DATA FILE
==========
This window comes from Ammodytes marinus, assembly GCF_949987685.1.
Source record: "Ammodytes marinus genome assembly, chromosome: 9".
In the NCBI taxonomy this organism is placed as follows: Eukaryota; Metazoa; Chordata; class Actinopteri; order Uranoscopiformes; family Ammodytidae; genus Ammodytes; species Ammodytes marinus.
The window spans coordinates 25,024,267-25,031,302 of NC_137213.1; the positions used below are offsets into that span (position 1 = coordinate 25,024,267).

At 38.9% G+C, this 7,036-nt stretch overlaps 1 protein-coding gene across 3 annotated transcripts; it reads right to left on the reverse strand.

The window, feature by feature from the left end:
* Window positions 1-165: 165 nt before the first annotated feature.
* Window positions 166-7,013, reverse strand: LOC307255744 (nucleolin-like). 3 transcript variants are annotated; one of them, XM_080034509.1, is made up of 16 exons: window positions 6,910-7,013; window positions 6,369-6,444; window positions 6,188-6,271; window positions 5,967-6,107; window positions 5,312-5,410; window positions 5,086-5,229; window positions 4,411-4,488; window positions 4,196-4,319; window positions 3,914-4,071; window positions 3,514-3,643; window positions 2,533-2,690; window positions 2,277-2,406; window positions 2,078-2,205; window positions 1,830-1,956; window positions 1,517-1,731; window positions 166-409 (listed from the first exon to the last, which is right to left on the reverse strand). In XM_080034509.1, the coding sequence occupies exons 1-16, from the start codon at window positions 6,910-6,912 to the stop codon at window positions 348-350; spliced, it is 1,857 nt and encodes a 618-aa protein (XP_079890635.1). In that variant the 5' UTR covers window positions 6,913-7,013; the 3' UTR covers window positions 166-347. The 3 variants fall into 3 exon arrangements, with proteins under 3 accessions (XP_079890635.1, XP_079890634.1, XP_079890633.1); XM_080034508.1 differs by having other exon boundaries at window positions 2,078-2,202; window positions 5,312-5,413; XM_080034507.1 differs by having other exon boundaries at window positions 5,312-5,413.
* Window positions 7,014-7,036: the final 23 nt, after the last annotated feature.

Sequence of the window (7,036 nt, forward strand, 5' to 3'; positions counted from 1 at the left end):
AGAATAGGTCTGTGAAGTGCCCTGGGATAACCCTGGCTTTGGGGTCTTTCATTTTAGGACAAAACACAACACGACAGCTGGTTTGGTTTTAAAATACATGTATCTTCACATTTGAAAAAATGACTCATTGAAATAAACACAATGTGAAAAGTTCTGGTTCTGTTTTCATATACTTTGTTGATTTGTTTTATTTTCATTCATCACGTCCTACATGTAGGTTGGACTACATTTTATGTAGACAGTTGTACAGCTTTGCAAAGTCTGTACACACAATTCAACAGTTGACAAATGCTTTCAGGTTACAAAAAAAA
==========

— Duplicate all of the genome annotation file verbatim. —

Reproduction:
This window comes from Ammodytes marinus, assembly GCF_949987685.1.
Source record: "Ammodytes marinus genome assembly, chromosome: 9".
In the NCBI taxonomy this organism is placed as follows: Eukaryota; Metazoa; Chordata; class Actinopteri; order Uranoscopiformes; family Ammodytidae; genus Ammodytes; species Ammodytes marinus.
The window spans coordinates 25,024,267-25,031,302 of NC_137213.1; the positions used below are offsets into that span (position 1 = coordinate 25,024,267).

At 38.9% G+C, this 7,036-nt stretch overlaps 1 protein-coding gene across 3 annotated transcripts; it reads right to left on the reverse strand.

The window, feature by feature from the left end:
* Window positions 1-165: 165 nt before the first annotated feature.
* Window positions 166-7,013, reverse strand: LOC307255744 (nucleolin-like). 3 transcript variants are annotated; one of them, XM_080034509.1, is made up of 16 exons: window positions 6,910-7,013; window positions 6,369-6,444; window positions 6,188-6,271; window positions 5,967-6,107; window positions 5,312-5,410; window positions 5,086-5,229; window positions 4,411-4,488; window positions 4,196-4,319; window positions 3,914-4,071; window positions 3,514-3,643; window positions 2,533-2,690; window positions 2,277-2,406; window positions 2,078-2,205; window positions 1,830-1,956; window positions 1,517-1,731; window positions 166-409 (listed from the first exon to the last, which is right to left on the reverse strand). In XM_080034509.1, the coding sequence occupies exons 1-16, from the start codon at window positions 6,910-6,912 to the stop codon at window positions 348-350; spliced, it is 1,857 nt and encodes a 618-aa protein (XP_079890635.1). In that variant the 5' UTR covers window positions 6,913-7,013; the 3' UTR covers window positions 166-347. The 3 variants fall into 3 exon arrangements, with proteins under 3 accessions (XP_079890635.1, XP_079890634.1, XP_079890633.1); XM_080034508.1 differs by having other exon boundaries at window positions 2,078-2,202; window positions 5,312-5,413; XM_080034507.1 differs by having other exon boundaries at window positions 5,312-5,413.
* Window positions 7,014-7,036: the final 23 nt, after the last annotated feature.

Sequence of the window (7,036 nt, forward strand, 5' to 3'; positions counted from 1 at the left end):
AGAATAGGTCTGTGAAGTGCCCTGGGATAACCCTGGCTTTGGGGTCTTTCATTTTAGGACAAAACACAACACGACAGCTGGTTTGGTTTTAAAATACATGTATCTTCACATTTGAAAAAATGACTCATTGAAATAAACACAATGTGAAAAGTTCTGGTTCTGTTTTCATATACTTTGTTGATTTGTTTTATTTTCATTCATCACGTCCTACATGTAGGTTGGACTACATTTTATGTAGACAGTTGTACAGCTTTGCAAAGTCTGTACACACAATTCAACAGTTGACAAATGCTTTCAGGTTACAAAAAAAA